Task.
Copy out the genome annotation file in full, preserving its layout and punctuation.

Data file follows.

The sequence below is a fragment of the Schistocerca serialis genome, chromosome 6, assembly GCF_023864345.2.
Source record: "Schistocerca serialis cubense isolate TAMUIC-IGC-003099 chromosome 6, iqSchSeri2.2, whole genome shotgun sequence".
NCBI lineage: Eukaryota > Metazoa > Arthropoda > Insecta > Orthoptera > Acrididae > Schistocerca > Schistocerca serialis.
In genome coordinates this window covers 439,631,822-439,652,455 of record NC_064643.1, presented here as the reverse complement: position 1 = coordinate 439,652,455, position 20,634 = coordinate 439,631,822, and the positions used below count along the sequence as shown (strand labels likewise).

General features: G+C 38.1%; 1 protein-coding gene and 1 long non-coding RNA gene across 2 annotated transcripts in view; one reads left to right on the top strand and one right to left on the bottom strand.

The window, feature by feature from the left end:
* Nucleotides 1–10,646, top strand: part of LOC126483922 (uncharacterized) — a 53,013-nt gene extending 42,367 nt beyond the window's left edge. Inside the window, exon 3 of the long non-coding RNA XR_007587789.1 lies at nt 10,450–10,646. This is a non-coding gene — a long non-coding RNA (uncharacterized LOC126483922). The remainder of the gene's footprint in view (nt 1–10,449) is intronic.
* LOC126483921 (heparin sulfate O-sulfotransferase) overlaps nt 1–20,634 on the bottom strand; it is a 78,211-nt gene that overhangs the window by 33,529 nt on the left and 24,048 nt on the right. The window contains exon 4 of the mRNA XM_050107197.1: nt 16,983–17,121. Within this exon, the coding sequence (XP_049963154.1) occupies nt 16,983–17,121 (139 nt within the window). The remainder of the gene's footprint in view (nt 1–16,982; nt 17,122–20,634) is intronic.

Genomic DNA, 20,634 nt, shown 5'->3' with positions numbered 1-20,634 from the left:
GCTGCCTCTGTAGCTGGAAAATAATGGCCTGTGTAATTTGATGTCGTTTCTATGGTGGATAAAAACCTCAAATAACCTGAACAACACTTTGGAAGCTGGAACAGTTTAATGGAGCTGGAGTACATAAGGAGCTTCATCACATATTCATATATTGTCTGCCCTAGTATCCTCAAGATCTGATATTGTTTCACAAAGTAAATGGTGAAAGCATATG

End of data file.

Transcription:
The sequence below is a fragment of the Schistocerca serialis genome, chromosome 6, assembly GCF_023864345.2.
Source record: "Schistocerca serialis cubense isolate TAMUIC-IGC-003099 chromosome 6, iqSchSeri2.2, whole genome shotgun sequence".
NCBI lineage: Eukaryota > Metazoa > Arthropoda > Insecta > Orthoptera > Acrididae > Schistocerca > Schistocerca serialis.
In genome coordinates this window covers 439,631,822-439,652,455 of record NC_064643.1, presented here as the reverse complement: position 1 = coordinate 439,652,455, position 20,634 = coordinate 439,631,822, and the positions used below count along the sequence as shown (strand labels likewise).

General features: G+C 38.1%; 1 protein-coding gene and 1 long non-coding RNA gene across 2 annotated transcripts in view; one reads left to right on the top strand and one right to left on the bottom strand.

The window, feature by feature from the left end:
* Nucleotides 1–10,646, top strand: part of LOC126483922 (uncharacterized) — a 53,013-nt gene extending 42,367 nt beyond the window's left edge. Inside the window, exon 3 of the long non-coding RNA XR_007587789.1 lies at nt 10,450–10,646. This is a non-coding gene — a long non-coding RNA (uncharacterized LOC126483922). The remainder of the gene's footprint in view (nt 1–10,449) is intronic.
* LOC126483921 (heparin sulfate O-sulfotransferase) overlaps nt 1–20,634 on the bottom strand; it is a 78,211-nt gene that overhangs the window by 33,529 nt on the left and 24,048 nt on the right. The window contains exon 4 of the mRNA XM_050107197.1: nt 16,983–17,121. Within this exon, the coding sequence (XP_049963154.1) occupies nt 16,983–17,121 (139 nt within the window). The remainder of the gene's footprint in view (nt 1–16,982; nt 17,122–20,634) is intronic.

Genomic DNA, 20,634 nt, shown 5'->3' with positions numbered 1-20,634 from the left:
GCTGCCTCTGTAGCTGGAAAATAATGGCCTGTGTAATTTGATGTCGTTTCTATGGTGGATAAAAACCTCAAATAACCTGAACAACACTTTGGAAGCTGGAACAGTTTAATGGAGCTGGAGTACATAAGGAGCTTCATCACATATTCATATATTGTCTGCCCTAGTATCCTCAAGATCTGATATTGTTTCACAAAGTAAATGGTGAAAGCATATG